diploma.jpgThere is little trust in our nation’s workplaces today, and a recent job-hunting trend is proof of that.

I spoke with a job seeker in New York yesterday who has been out of work since late last year, and he told me a shocking story.

He had two interviews with a major employer and on the second one he was asked to bring his college diploma. Not a copy, not a college transcript but the actual sheepskin.

Panic set in a bit for this man who wondered if he could find the diploma after all these years. He had graduated nearly two decades earlier and while he didn’t recall throwing the thing out he wasn’t sure he could readily find it.

Luckily he did, although it was a bit dusty.

This job seeker heading for his interview with dusty diploma in hand, and couldn’t help but ask the people interviewing him why they made the odd request. “They told me in the past they had people fib about their education and experience, sometimes even saying they had a masters degree when they actually never received a degree,” he explained.

What if he couldn’t find his diploma? “They said they would have called the university themselves,” he noted.

So, I thought, it may be a matter of ultimate laziness then. But these hiring managers aren’t really that busy lately since most companies are keeping hiring to a minimum.

What gives?

Basically, people aren’t always honest about their education, said Revi Goldwasser, a job hunting expert.

“They may just lie about having it, writing on their resume Bachelor of Science Degree in Business Admin from UCLA May 2002 graduation, when in fact they never went, or, they may mislead you by writing on their resume: Bachelor of Science in Business Admin UCLA and not write a date,” she said.

“I have learned the hard way that sometimes job seekers do not write the date because they never graduated,” she added. “That is their way ‘out’ if asked during background check: ‘Revi, I never wrote the date so that should have shown you I never obtained my degree.’ That has actually happened to me several times.”

But even Goldwasser is surprised that job seekers are being asked to bring in the actual diploma.

“Perhaps during interview mode, this is acceptable, but once an offer has been made, firms should request official transcripts be forwarded directly from the school to the hiring company, without ever touching the hands of the job seeker,” she advised.

The reason, she continued, is because “there are online companies that issue fake diplomas and fake transcripts for all the universities out there and these companies make the diplomas and transcripts look identical to the real thing.”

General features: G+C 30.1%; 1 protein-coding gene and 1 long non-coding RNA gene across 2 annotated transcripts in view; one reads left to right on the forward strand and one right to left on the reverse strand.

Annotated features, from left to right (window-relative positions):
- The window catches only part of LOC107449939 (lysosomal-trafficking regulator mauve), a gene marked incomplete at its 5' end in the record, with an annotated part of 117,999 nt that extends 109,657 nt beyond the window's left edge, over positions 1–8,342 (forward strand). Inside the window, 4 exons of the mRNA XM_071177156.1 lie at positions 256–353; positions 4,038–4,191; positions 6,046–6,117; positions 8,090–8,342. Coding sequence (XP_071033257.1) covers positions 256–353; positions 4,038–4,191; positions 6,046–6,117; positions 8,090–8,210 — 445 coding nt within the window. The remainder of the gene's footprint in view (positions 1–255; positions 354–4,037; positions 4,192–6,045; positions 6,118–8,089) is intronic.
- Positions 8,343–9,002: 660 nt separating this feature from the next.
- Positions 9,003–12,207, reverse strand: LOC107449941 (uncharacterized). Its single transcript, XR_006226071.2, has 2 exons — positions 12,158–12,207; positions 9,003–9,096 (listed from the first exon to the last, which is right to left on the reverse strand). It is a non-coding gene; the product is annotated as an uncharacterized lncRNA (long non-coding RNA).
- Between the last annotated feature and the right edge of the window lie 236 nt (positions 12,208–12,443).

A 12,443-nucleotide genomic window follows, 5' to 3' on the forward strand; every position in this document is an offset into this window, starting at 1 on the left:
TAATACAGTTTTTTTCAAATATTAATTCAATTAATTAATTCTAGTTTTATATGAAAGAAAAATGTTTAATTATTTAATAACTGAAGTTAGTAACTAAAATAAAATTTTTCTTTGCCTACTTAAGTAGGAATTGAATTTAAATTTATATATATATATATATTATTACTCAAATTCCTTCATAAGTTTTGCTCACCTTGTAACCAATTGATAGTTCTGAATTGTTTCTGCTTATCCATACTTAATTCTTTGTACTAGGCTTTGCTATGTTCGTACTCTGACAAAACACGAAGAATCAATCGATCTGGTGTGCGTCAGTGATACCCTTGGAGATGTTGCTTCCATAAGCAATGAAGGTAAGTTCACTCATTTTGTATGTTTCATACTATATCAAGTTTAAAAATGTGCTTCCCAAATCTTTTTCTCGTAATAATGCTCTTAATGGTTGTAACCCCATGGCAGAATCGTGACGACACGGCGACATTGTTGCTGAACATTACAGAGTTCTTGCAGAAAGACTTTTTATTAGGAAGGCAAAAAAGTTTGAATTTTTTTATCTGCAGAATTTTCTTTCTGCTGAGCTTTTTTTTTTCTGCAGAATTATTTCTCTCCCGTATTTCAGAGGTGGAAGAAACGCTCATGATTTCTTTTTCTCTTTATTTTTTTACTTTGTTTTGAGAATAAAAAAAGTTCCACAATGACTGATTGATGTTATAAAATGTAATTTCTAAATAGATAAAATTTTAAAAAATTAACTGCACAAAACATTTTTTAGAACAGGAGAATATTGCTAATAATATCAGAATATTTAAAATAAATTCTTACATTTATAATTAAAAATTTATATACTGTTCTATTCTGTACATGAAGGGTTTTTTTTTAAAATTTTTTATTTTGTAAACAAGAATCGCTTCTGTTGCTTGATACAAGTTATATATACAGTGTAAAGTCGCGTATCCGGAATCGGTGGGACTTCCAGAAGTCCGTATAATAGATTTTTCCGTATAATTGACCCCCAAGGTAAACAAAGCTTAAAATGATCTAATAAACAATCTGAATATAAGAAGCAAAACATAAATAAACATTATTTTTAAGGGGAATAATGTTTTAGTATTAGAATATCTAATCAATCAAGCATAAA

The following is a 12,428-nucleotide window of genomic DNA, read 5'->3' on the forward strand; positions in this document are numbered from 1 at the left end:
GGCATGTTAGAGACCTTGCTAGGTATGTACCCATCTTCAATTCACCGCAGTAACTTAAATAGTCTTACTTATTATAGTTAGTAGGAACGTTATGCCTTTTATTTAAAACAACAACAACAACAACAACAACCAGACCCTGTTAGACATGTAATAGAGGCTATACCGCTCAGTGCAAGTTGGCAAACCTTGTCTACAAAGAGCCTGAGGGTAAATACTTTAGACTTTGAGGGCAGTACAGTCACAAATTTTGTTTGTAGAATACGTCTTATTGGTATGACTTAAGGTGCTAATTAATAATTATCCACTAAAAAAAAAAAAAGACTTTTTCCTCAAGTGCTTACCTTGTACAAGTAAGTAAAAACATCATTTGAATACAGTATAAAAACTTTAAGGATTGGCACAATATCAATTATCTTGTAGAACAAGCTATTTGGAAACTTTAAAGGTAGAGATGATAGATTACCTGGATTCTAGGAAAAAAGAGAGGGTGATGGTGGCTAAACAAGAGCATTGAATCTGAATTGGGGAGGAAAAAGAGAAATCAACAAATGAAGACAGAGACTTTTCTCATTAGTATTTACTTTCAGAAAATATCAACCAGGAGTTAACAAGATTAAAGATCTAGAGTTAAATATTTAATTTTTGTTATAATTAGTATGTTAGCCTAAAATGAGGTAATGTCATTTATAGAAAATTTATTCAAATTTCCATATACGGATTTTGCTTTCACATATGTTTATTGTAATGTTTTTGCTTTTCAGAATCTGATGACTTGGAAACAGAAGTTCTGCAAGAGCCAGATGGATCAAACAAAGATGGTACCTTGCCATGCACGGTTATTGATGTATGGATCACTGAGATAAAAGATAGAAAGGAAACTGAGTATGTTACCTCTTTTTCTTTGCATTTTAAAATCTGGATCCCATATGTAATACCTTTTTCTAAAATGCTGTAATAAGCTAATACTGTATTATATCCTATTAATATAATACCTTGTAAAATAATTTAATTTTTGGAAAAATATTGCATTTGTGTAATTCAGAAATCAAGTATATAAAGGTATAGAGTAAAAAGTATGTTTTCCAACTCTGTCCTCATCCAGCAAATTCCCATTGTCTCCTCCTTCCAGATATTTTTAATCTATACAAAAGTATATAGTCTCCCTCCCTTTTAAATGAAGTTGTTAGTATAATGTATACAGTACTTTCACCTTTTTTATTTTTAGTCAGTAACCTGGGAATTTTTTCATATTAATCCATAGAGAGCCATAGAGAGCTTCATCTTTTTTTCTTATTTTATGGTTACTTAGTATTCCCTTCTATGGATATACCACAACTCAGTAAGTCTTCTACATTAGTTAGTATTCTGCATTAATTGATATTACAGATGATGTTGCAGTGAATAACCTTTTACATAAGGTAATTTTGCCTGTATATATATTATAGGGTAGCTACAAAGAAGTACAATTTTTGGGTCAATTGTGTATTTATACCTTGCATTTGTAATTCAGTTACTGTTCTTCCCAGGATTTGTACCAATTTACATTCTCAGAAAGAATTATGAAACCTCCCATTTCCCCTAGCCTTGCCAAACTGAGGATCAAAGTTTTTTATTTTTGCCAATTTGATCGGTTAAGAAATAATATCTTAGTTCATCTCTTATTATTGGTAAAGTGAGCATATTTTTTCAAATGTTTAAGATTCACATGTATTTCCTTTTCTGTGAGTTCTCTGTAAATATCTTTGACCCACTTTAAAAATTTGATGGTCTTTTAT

And you are not going to believe this, but here’s a link to a fake diploma site she sent me called Diploma Makers:

Here’s a snippet of their promo:

For unmatched high quality fake diplomas, fake degrees and fake transcripts, DiplomaMakers.com has exactly what you’re looking for. With an eye for detail and that sense of authenticity, each fake diplomas and transcripts is designed as close too genuine as you can find. Now you can bring that sense of accomplishment and ambition to your home or office with a realistic novelty diploma or fake transcript from DiplomaMakers.com

If you’re thinking this might be a good route for you, beware.

One Illinois women got arrested earlier this year for using a fake degree to land a gig. This from a local TV station:

38 year-old Ladea Allen was sentenced to 24 months probation after pleading guilty to unlawful use of an academic degree.

Officials say Allen lied about her level of education to land a job at a Vienna counseling facility.

According to investigators, the Family Counseling Center hired Ladea Allen as a Youth Outpatient Counselor. It’s a position that involves working with kids, and requires at least a Bachelor’s Degree.

Officials say Allen lied about having that degree– and when pressed for proof of it– she produced a phony college transcript.

Despite this clear deception, the whole “show-me-the-diploma” phenomenon makes me a bit uneasy. I couldn’t find any data on how often job hunters lie about stuff like this, but I’m assuming Allen is a rare bird. Indeed, Goldwasser said, “99% of the job seekers are highly professional.”

It’s a shame that the occasional fibber causes hiring managers and HR folks to freak out and over react.

Given all the paranoia out there, I’m glad my husband framed my diploma from Hofstra University years ago. When I’m out there pounding the pavement for a new job, it will be nice to know the degree is hanging right behind me in my home office. I’m thinking I’ll bring it in, frame and all, if some hiring manager asks me to prove I graduated.

What’s your take? Have we fallen off the cynical cliff when it comes to not trusting people?

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